Columbia University scientists have linked recent water shortages in the northeastern United States with human activities.
Researchers at The Earth Institute say the recent water emergencies in some northeastern states resulted from more than just dry weather. They found droughts had a more direct, human cause called demand-driven drought.
A recent study, conducted by Bradfield Lyon of the International Research Institute for Climate and Society, Nicholas Christie-Blick of the Lamont-Doherty Earth Observatory and Yekaterina Gluzberg from the university's Department of Ecology, Evolution and Environmental Biology, examined precipitation variability and drought in Rockland County, N.Y., over the last 100 years.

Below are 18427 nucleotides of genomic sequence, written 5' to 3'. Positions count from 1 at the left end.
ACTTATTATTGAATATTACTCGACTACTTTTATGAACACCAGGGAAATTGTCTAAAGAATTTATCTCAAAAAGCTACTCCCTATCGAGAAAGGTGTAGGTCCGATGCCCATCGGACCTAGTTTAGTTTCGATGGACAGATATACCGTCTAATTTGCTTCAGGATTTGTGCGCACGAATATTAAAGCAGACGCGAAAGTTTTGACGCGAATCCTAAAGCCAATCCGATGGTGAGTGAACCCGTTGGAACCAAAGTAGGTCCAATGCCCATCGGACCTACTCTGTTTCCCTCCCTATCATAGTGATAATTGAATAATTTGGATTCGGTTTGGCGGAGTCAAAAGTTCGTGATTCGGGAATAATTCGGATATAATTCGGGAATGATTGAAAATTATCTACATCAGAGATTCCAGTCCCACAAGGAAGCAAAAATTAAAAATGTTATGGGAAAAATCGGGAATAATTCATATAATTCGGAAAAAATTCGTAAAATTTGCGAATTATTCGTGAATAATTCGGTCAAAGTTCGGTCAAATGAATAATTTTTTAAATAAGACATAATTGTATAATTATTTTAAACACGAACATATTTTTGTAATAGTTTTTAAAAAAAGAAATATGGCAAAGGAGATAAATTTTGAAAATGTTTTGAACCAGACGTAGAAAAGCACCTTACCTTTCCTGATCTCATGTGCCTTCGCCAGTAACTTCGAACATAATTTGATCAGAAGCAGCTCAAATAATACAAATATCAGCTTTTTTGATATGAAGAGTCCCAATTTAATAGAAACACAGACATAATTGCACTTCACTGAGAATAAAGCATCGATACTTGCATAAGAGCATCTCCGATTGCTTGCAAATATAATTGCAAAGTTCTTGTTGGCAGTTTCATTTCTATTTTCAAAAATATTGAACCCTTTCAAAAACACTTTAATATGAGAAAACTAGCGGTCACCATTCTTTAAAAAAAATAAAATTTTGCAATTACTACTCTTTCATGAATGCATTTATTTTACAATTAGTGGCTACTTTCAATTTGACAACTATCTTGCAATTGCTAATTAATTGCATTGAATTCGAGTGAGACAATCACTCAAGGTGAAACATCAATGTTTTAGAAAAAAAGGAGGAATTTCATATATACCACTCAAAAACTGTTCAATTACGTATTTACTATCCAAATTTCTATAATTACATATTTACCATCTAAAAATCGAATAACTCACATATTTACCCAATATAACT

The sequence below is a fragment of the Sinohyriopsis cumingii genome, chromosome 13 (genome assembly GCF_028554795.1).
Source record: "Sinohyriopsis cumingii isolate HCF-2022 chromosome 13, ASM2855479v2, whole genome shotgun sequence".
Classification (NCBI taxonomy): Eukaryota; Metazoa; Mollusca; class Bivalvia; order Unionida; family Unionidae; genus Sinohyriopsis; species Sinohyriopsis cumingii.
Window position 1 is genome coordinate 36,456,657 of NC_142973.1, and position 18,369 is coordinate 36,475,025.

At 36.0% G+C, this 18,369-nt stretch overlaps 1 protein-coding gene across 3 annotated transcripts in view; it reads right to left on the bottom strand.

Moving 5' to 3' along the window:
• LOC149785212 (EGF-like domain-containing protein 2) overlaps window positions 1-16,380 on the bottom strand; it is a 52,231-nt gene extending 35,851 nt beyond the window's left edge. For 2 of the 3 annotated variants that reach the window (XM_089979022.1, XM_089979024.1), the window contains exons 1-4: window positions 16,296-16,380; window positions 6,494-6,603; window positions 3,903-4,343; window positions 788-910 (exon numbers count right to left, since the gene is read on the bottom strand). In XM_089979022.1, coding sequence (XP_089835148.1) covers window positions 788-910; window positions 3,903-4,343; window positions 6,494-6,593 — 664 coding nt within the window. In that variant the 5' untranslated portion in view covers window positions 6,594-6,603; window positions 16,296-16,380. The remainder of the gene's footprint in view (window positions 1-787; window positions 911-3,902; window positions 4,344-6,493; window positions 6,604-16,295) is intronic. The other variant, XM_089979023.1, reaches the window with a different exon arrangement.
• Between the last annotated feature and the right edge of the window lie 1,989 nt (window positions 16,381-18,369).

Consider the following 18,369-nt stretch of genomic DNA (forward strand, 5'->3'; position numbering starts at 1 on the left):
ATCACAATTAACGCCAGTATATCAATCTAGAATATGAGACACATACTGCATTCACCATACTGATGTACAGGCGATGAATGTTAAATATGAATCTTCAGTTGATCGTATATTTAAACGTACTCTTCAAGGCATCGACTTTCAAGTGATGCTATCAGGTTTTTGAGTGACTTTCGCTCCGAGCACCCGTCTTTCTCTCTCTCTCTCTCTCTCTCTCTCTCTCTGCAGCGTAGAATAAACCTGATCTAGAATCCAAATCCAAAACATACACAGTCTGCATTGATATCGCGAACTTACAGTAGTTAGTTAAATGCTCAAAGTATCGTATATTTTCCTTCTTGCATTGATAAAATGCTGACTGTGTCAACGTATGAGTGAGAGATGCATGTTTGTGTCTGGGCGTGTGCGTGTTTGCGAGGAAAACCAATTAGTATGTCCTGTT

The scientists discovered factors such as development, population growth and failing water supply systems played as significant a role as climate in creating the water emergencies.
"The balance between water demand and supply is now so finely tuned that even a few months of lower than normal precipitation is sufficient to trigger an emergency," said Christie-Blick.
The research appeared in a recent issue of the Journal of the American Water Resources Association.
Copyright 2006 by United Press International
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